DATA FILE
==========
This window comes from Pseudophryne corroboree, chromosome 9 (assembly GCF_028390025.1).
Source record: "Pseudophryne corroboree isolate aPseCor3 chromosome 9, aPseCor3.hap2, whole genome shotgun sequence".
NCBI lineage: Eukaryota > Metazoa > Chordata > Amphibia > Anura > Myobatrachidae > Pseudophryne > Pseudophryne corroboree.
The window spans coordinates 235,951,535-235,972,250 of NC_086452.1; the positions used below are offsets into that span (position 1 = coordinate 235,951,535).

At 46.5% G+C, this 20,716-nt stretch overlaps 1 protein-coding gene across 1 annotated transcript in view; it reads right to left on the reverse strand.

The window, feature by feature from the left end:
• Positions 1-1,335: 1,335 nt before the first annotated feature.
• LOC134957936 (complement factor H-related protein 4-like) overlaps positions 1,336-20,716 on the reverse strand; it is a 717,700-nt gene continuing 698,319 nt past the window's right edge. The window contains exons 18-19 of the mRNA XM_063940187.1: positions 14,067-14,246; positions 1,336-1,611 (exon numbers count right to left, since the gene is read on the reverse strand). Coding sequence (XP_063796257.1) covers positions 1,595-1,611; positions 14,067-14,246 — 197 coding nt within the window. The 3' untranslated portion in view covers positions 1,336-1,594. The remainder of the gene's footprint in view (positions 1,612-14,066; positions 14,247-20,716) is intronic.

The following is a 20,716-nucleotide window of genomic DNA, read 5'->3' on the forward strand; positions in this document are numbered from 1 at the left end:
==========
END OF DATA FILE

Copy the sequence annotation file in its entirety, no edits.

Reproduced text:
This window comes from Pseudophryne corroboree, chromosome 9 (assembly GCF_028390025.1).
Source record: "Pseudophryne corroboree isolate aPseCor3 chromosome 9, aPseCor3.hap2, whole genome shotgun sequence".
NCBI lineage: Eukaryota > Metazoa > Chordata > Amphibia > Anura > Myobatrachidae > Pseudophryne > Pseudophryne corroboree.
The window spans coordinates 235,951,535-235,972,250 of NC_086452.1; the positions used below are offsets into that span (position 1 = coordinate 235,951,535).

At 46.5% G+C, this 20,716-nt stretch overlaps 1 protein-coding gene across 1 annotated transcript in view; it reads right to left on the reverse strand.

The window, feature by feature from the left end:
• Positions 1-1,335: 1,335 nt before the first annotated feature.
• LOC134957936 (complement factor H-related protein 4-like) overlaps positions 1,336-20,716 on the reverse strand; it is a 717,700-nt gene continuing 698,319 nt past the window's right edge. The window contains exons 18-19 of the mRNA XM_063940187.1: positions 14,067-14,246; positions 1,336-1,611 (exon numbers count right to left, since the gene is read on the reverse strand). Coding sequence (XP_063796257.1) covers positions 1,595-1,611; positions 14,067-14,246 — 197 coding nt within the window. The 3' untranslated portion in view covers positions 1,336-1,594. The remainder of the gene's footprint in view (positions 1,612-14,066; positions 14,247-20,716) is intronic.

The following is a 20,716-nucleotide window of genomic DNA, read 5'->3' on the forward strand; positions in this document are numbered from 1 at the left end: